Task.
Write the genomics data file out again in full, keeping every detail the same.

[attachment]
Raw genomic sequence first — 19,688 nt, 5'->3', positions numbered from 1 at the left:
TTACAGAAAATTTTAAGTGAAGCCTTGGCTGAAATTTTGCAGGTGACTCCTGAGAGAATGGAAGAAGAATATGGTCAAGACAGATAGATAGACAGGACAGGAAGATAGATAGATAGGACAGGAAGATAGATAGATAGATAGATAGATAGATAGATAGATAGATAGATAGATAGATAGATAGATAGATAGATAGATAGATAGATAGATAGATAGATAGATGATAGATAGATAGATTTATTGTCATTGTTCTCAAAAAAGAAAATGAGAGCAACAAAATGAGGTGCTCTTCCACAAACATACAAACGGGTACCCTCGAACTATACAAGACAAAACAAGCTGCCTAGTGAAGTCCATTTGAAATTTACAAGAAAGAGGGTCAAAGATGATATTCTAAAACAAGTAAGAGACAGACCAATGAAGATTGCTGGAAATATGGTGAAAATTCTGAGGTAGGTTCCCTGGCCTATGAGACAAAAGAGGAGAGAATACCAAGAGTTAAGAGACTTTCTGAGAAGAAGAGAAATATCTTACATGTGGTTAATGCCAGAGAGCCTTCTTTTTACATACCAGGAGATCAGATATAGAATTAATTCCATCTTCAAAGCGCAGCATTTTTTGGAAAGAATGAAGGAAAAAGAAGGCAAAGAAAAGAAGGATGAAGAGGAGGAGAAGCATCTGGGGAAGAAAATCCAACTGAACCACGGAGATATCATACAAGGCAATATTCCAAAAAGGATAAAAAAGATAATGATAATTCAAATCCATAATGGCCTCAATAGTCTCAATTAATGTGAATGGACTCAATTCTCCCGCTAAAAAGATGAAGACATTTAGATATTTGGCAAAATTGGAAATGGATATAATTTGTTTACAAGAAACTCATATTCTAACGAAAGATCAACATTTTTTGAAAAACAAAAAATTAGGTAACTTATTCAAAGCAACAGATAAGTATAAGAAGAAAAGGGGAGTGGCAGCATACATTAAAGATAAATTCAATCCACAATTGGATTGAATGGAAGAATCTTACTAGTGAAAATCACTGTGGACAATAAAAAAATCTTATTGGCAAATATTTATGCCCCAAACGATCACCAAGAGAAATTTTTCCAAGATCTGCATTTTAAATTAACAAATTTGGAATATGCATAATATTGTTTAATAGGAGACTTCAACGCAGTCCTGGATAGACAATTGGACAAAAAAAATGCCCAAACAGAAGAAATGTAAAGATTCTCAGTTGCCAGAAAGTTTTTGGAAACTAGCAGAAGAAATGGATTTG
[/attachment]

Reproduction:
Raw genomic sequence first — 19,688 nt, 5'->3', positions numbered from 1 at the left:
TTACAGAAAATTTTAAGTGAAGCCTTGGCTGAAATTTTGCAGGTGACTCCTGAGAGAATGGAAGAAGAATATGGTCAAGACAGATAGATAGACAGGACAGGAAGATAGATAGATAGGACAGGAAGATAGATAGATAGATAGATAGATAGATAGATAGATAGATAGATAGATAGATAGATAGATAGATAGATAGATAGATAGATAGATAGATAGATAGATGATAGATAGATAGATTTATTGTCATTGTTCTCAAAAAAGAAAATGAGAGCAACAAAATGAGGTGCTCTTCCACAAACATACAAACGGGTACCCTCGAACTATACAAGACAAAACAAGCTGCCTAGTGAAGTCCATTTGAAATTTACAAGAAAGAGGGTCAAAGATGATATTCTAAAACAAGTAAGAGACAGACCAATGAAGATTGCTGGAAATATGGTGAAAATTCTGAGGTAGGTTCCCTGGCCTATGAGACAAAAGAGGAGAGAATACCAAGAGTTAAGAGACTTTCTGAGAAGAAGAGAAATATCTTACATGTGGTTAATGCCAGAGAGCCTTCTTTTTACATACCAGGAGATCAGATATAGAATTAATTCCATCTTCAAAGCGCAGCATTTTTTGGAAAGAATGAAGGAAAAAGAAGGCAAAGAAAAGAAGGATGAAGAGGAGGAGAAGCATCTGGGGAAGAAAATCCAACTGAACCACGGAGATATCATACAAGGCAATATTCCAAAAAGGATAAAAAAGATAATGATAATTCAAATCCATAATGGCCTCAATAGTCTCAATTAATGTGAATGGACTCAATTCTCCCGCTAAAAAGATGAAGACATTTAGATATTTGGCAAAATTGGAAATGGATATAATTTGTTTACAAGAAACTCATATTCTAACGAAAGATCAACATTTTTTGAAAAACAAAAAATTAGGTAACTTATTCAAAGCAACAGATAAGTATAAGAAGAAAAGGGGAGTGGCAGCATACATTAAAGATAAATTCAATCCACAATTGGATTGAATGGAAGAATCTTACTAGTGAAAATCACTGTGGACAATAAAAAAATCTTATTGGCAAATATTTATGCCCCAAACGATCACCAAGAGAAATTTTTCCAAGATCTGCATTTTAAATTAACAAATTTGGAATATGCATAATATTGTTTAATAGGAGACTTCAACGCAGTCCTGGATAGACAATTGGACAAAAAAAATGCCCAAACAGAAGAAATGTAAAGATTCTCAGTTGCCAGAAAGTTTTTGGAAACTAGCAGAAGAAATGGATTTG